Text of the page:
In describing her approach to the classroom to the Washington Post, Ammerman explained, “The kids don’t realize they’re learning. I just try to make the class environment really fun.”
A native of Cincinnati, Ammerman earned her Bachelor of Music Education degree from CCM and then pursued her masters degree at Boston University. She is currently working on her PhD in Music Education at George Mason University.
In the course of her studies, Ammerman has performed under the direction of distinguished conductors James Levine, Erich Kunzel, Xian Zhang, Steven Coker and Mark Gibson. She studied piano with Michael Chertock and Richard Morris. Additionally, Ammerman studied music education theory and practice with authorities Lizbeth Wing, and McGraw Hill’s Multi-Cultural Specialist Rene Boyer.
Upon graduation from CCM, Ammerman taught general music classes for Miamisburg City Schools in Miamisburg, Ohio. In 2007, she and her husband relocated to Jacksonville, North Carolina, where she was appointed Orchestra Director of Swansboro Middle and High School. While in North Carolina, Ammerman drastically increased orchestra membership, consistently received superior ratings at festival, and was selected Beginning Teacher of the Year.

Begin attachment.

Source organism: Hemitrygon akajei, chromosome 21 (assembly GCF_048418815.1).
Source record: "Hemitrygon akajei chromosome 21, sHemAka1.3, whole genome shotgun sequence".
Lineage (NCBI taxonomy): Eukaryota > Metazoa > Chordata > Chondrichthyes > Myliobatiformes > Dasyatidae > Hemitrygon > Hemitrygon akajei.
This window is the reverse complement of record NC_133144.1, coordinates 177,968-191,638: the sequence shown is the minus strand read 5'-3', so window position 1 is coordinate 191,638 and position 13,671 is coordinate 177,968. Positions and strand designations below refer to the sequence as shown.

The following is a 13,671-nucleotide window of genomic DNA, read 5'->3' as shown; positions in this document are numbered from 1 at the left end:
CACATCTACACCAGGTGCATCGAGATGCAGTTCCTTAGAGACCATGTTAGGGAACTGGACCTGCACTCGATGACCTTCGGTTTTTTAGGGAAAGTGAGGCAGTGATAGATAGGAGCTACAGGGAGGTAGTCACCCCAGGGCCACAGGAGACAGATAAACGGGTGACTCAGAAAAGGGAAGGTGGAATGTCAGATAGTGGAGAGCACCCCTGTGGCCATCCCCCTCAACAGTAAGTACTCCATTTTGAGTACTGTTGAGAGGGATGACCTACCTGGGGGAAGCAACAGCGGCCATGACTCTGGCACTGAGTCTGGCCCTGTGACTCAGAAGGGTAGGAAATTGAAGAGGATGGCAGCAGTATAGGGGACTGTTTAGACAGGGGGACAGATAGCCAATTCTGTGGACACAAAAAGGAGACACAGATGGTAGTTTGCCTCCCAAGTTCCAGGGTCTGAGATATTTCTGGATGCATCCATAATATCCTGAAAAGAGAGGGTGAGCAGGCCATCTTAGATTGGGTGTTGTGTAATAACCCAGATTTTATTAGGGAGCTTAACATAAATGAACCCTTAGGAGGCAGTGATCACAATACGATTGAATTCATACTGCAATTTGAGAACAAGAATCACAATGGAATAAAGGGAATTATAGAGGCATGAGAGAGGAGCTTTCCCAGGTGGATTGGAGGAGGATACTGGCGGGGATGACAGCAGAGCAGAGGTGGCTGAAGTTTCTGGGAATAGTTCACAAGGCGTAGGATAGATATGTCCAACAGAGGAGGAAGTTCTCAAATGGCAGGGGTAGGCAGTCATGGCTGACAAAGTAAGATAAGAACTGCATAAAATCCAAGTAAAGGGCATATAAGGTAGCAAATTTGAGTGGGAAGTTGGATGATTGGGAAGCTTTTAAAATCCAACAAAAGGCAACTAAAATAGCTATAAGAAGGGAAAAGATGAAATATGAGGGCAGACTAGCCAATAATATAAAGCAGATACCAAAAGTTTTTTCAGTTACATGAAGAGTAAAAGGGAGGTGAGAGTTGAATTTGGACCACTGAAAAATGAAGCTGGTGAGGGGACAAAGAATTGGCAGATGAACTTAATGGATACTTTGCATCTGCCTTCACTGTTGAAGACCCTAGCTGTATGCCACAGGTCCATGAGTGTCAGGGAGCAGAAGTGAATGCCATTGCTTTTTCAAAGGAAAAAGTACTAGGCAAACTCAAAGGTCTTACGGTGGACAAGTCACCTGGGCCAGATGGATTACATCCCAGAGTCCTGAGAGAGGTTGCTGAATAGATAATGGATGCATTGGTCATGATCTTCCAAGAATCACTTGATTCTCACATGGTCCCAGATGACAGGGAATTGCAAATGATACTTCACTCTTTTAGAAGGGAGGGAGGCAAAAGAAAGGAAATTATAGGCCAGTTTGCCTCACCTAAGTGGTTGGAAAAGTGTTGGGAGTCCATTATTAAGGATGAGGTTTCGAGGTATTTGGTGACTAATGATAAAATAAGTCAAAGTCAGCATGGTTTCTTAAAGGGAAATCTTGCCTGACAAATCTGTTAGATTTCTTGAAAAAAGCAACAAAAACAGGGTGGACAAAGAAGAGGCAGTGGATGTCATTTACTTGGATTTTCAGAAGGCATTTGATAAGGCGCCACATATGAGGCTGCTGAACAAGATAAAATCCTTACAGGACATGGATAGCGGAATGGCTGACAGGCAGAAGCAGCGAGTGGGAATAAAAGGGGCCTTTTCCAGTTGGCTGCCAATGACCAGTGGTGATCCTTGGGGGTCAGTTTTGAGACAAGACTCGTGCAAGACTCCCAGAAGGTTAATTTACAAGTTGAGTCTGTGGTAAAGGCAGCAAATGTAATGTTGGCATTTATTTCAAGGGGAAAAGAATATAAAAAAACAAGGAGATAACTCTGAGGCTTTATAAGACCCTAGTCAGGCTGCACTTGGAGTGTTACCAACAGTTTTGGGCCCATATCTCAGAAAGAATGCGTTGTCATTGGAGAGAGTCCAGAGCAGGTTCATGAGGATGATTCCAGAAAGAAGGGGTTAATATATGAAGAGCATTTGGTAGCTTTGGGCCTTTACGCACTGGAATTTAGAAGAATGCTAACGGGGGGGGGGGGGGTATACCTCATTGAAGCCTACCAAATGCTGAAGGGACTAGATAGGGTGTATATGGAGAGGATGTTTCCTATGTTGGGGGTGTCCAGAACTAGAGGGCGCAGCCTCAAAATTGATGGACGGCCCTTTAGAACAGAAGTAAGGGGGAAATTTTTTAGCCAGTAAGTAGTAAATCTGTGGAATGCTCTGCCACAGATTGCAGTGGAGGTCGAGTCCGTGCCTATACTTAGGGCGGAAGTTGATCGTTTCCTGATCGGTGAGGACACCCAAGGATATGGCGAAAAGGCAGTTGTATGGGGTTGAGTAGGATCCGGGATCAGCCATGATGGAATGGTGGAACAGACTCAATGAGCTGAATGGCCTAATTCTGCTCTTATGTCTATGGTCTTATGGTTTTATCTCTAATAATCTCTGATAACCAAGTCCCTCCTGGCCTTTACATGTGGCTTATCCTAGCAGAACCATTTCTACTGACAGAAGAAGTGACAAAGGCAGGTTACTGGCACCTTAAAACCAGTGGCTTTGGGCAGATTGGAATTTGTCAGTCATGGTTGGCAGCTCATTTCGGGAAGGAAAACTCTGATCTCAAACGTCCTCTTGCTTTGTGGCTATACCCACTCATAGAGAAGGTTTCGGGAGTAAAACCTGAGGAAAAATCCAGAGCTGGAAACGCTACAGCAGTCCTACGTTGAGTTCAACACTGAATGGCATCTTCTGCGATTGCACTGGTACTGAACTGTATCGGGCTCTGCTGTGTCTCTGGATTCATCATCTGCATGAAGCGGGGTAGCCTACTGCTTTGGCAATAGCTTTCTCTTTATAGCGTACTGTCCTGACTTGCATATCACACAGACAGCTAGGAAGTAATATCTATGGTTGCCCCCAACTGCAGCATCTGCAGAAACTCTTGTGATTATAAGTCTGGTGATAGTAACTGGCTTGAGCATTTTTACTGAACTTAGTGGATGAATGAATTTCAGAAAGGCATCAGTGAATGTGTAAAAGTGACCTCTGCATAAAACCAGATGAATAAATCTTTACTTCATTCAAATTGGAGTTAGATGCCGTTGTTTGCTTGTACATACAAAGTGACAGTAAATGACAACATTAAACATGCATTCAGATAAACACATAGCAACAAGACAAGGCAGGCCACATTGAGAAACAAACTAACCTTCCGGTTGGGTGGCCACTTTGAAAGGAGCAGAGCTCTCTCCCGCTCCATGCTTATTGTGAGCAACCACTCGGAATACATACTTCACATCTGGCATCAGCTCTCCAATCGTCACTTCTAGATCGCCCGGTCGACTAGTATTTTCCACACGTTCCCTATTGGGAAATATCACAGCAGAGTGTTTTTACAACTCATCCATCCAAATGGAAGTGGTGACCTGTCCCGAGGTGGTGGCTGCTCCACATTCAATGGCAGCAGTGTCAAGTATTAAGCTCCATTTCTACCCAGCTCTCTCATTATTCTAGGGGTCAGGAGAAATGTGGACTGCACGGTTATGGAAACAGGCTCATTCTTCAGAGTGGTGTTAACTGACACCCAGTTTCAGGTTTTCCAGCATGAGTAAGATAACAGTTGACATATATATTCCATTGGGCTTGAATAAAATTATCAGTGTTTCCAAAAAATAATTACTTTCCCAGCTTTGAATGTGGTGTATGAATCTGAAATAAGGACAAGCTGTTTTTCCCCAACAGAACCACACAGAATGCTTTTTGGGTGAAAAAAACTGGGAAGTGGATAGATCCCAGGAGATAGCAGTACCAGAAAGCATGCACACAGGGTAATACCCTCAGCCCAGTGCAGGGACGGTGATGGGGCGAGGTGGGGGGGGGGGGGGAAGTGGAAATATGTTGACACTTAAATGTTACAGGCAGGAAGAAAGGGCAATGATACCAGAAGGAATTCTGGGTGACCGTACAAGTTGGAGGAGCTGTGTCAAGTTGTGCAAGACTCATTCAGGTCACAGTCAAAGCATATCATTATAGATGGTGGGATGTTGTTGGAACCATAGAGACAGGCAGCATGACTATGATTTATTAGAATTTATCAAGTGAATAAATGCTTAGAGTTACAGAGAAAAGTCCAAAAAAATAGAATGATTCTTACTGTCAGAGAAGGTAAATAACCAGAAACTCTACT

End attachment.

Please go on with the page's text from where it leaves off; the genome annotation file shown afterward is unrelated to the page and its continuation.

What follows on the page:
In 2010, Ammerman was awarded the position of Orchestra Director at Robinson Middle School and Bonnie Brae Elementary School. While living in Stafford, Ammerman also conducted the Rappahannock Youth Symphony’s Primo Orchestra from 2011-14
Ammerman currently maintains an orchestra program of nearly 150 students at Annandale High School in Fairfax County Public Schools.
Ammerman’s research has been featured in the American String Teacher Association’s 2014 Fall Issue and the National Association for Music Educators’ 2014 National Research Conference in St. Louis. Ammerman has presented research and practical sessions at International, National and State Music Education Conferences.
Ammerman’s studies and experiences have laid the groundwork for her philosophy of music education: that Critical Pedagogy provides students with a transformative and synergetic learning environment. Ammerman looks forward to helping students realize that music is a culturally valuable activity for everyone’s enjoyment; that music is historically relevant, provides a lab for students to apply the scientific method, and is a universal form of self and group expression.
Ammerman lives with her husband, Allen Ammerman, and three dogs in Alexandria, Virginia. She is a member of the Music Educators National Conference, American String Teachers Association and has been a guest conductor in All County and All City Orchestras. In her free time, she enjoys reading, writing, watching The Office, shoe shopping and practicing!
You can read her profile in the Washington Post at www.washingtonpost.com/local/education/fairfax-music-teacher-lauded-for-her-electrifying-methods/2015/12/06/d587163c-9ace-11e5-8917-653b65c809eb_story.html